Homeless numbers see little change - Albuquerque Journal

Homeless numbers see little change

Copyright © 2021 Albuquerque Journal

Despite the COVID pandemic, the picture of homelessness in Albuquerque has not changed much.

According to the 2021 annual Point-In-Time, or PIT count, released to the Journal on Tuesday, there were 1,567 sheltered and unsheltered homeless people living in Albuquerque, a slight increase over the 2019 count of 1,524 homeless.

The Point-in-Time count is a nationwide count of individuals and families experiencing homelessness within a community on a given night. The federal department of Housing and Urban Development requires the count be conducted by communities that accept federal funds for homelessness programs.

In even numbered years, sheltered homeless are surveyed; in odd numbered years, both sheltered and unsheltered homeless are surveyed.

Specifically among Albuquerque’s unsheltered homeless, there was a decrease from 567 people in 2019, to 413 in the 2021 count.

“We know that a lot of people are struggling economically under COVID, but the fact that we didn’t see a huge spike in our homeless numbers is likely because the state eviction moratorium and the CDC moratorium are working,” said Lisa Huval, deputy director of Housing and Homelessness for the city. “They’re helping keep people housed, even if they’re struggling to pay the rent right now because of COVID.”

In addition, she said, the city has been investing in supportive housing programs, the funding for which has increased by 45% since FY 2018. “So we’re seeing the results of that as well,” she said.

The combined PIT numbers for the areas of New Mexico outside of Albuquerque, what is defined in the report as the BOS, or “balance of state,” is a bit more dramatic. The 2021 BOS PIT count shows 1,180 sheltered and unsheltered homeless, a 31% decrease from the 1,717 counted in 2019.

That, too, could be attributed to COVID and the difficulty of getting more volunteers out to conduct the count, Huval said, as well as reluctance of homeless people to interact with others and take the survey.

This year, the survey asked where people stayed the night of Jan. 25. The count, coordinated by New Mexico Coalition to End Homelessness, lasted from Jan. 26 to Feb. 1.

Only those homeless people who can be located and who agree to participate in the survey are counted. That means the PIT count is a snapshot of homeless people taken on one winter night, and it is understood from the onset that it will be an undercount, Huval said.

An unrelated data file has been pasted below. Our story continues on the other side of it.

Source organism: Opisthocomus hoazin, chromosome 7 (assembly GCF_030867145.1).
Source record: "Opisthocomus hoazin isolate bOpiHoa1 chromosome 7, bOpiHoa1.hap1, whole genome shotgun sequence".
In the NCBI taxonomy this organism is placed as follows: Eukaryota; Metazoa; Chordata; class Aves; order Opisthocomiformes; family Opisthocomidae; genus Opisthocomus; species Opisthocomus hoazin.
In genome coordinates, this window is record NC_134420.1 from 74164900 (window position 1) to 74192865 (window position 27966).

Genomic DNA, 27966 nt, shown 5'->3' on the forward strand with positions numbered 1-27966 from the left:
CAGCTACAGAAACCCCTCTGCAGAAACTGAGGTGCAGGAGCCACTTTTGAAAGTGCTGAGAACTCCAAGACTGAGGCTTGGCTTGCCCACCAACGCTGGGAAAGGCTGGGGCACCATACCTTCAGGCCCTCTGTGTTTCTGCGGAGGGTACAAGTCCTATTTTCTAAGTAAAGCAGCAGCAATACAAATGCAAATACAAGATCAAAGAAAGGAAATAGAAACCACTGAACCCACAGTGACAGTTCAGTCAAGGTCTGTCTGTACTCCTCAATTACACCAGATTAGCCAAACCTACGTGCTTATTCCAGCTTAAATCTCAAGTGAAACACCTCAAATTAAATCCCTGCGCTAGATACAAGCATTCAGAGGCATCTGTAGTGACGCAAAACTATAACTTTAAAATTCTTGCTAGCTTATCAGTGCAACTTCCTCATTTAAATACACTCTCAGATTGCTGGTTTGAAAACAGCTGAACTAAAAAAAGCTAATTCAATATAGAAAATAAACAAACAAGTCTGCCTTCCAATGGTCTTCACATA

Operators of programs that provide services to Albuquerque’s homeless say the actual number of homeless is far greater than indicated in the PIT count. The Albuquerque Public Schools says the number of homeless children enrolled in district schools, meaning kids from families that have no permanent address, has consistently been more than 3,000.

HUD defines sheltered homeless as residing in an emergency shelter, motel paid through a provider or in a transitional housing program. It does not include people who are doubled up with family or friends or “couch surfing.”

Unsheltered homeless are those sleeping in places not meant for human habitation, such as streets, parks, alleys, underpasses, abandoned buildings, campgrounds and similar environments.

According to the PIT count, 42% of Albuquerque’s unsheltered were defined as chronically homeless, meaning they had been continuously homeless for at least a year and had a disabling condition; 21% said they were homeless due to COVID; 37% were experiencing homelessness for the first time; and 12% were homeless due to domestic violence.

In Albuquerque, 30.19% of the homeless self-reported as having a serious mental illness, and 25.5% self reported as substance abusers. In the rest of the state, 37.92% of the homeless self-reported a serious mental illness, while 63.3% self reported as substance abusers.

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